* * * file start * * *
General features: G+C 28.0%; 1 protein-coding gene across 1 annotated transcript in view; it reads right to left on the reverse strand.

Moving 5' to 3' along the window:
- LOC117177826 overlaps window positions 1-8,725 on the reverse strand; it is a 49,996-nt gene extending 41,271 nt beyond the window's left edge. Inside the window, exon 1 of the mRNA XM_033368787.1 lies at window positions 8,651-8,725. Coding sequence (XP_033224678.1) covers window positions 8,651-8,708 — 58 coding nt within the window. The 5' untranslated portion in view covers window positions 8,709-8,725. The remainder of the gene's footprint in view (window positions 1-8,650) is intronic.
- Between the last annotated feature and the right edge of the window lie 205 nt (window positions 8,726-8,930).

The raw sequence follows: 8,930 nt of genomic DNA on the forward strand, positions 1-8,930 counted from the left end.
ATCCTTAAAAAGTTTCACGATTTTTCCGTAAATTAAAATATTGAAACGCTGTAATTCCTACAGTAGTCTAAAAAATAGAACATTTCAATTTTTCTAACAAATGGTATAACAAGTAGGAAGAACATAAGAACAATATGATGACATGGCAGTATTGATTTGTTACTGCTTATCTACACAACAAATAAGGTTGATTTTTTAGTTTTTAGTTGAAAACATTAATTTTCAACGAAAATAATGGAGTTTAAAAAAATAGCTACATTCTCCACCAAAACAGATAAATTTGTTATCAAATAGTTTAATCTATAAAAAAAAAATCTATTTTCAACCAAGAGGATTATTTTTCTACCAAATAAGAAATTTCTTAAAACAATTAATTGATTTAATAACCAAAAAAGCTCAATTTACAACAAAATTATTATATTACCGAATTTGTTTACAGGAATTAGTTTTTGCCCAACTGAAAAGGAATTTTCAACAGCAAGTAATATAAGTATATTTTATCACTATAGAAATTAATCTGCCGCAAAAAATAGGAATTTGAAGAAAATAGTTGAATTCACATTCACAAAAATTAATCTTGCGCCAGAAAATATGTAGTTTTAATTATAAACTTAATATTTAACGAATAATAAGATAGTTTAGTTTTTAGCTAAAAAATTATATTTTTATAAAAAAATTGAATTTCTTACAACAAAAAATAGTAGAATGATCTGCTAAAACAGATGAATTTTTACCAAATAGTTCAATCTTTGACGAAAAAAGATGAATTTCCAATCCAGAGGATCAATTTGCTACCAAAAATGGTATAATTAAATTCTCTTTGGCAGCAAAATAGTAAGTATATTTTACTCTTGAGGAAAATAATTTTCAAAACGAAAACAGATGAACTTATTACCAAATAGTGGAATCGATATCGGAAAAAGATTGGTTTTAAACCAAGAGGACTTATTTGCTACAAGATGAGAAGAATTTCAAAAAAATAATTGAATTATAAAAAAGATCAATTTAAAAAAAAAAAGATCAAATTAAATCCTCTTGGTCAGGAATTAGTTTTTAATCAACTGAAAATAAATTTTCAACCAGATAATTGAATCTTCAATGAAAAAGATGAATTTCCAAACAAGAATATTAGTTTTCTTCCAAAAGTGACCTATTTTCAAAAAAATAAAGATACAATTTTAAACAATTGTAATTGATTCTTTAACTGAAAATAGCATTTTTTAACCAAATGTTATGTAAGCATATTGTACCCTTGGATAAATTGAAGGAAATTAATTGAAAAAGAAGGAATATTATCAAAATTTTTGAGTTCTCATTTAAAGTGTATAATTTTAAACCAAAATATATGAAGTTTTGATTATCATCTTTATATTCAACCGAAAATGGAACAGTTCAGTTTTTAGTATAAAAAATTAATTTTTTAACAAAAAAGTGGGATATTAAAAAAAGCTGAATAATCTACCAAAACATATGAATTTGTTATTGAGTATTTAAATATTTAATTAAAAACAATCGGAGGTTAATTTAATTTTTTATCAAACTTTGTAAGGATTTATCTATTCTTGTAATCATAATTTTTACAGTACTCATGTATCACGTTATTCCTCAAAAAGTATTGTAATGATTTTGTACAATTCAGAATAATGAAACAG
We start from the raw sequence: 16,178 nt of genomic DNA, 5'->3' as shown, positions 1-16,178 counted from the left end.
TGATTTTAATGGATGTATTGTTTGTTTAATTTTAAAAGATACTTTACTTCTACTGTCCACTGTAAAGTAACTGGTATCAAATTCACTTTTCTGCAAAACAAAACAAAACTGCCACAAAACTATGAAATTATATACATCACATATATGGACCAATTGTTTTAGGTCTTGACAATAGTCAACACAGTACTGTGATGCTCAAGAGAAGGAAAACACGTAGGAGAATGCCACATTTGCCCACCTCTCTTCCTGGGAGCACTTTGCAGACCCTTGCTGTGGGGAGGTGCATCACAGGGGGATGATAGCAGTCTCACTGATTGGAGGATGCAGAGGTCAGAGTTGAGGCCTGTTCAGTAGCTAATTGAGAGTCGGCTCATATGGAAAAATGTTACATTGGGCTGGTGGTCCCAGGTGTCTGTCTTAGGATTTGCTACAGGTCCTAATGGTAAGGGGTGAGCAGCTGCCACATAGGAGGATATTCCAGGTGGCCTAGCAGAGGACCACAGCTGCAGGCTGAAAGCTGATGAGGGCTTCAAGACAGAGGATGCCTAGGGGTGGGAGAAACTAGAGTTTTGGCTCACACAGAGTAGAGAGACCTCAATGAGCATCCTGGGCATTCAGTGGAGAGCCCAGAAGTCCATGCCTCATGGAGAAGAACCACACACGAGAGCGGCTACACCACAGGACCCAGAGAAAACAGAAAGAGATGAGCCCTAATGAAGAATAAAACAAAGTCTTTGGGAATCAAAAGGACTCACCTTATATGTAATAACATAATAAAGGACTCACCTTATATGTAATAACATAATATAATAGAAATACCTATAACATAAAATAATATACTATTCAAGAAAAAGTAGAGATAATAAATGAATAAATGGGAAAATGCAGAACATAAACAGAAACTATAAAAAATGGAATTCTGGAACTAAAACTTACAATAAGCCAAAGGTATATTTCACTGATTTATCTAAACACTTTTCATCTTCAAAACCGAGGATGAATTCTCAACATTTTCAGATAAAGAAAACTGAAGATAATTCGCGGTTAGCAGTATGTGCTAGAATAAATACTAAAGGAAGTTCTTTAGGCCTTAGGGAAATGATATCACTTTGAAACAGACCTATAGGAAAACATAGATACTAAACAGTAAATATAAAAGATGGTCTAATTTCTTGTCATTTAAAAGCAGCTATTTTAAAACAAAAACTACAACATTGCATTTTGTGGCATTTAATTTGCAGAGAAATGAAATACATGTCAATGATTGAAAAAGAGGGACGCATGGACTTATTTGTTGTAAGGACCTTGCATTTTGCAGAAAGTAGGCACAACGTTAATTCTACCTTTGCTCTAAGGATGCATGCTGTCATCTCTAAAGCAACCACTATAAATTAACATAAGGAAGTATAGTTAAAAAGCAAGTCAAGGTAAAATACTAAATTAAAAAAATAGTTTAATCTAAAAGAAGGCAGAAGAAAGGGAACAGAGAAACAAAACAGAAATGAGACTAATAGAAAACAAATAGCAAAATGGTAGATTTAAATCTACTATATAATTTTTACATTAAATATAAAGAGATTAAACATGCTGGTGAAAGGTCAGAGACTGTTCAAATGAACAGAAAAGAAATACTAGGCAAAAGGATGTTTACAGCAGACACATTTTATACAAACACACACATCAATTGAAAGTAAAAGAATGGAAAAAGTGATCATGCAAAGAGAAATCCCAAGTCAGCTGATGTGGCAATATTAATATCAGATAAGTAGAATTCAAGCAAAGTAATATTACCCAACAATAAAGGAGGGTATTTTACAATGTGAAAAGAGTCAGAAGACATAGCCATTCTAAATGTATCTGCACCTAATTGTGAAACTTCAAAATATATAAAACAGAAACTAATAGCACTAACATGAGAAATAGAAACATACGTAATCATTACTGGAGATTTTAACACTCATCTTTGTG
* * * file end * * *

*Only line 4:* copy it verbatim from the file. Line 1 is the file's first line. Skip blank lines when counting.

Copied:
- Between the last annotated feature and the right edge of the window lie 205 nt (window positions 8,726-8,930).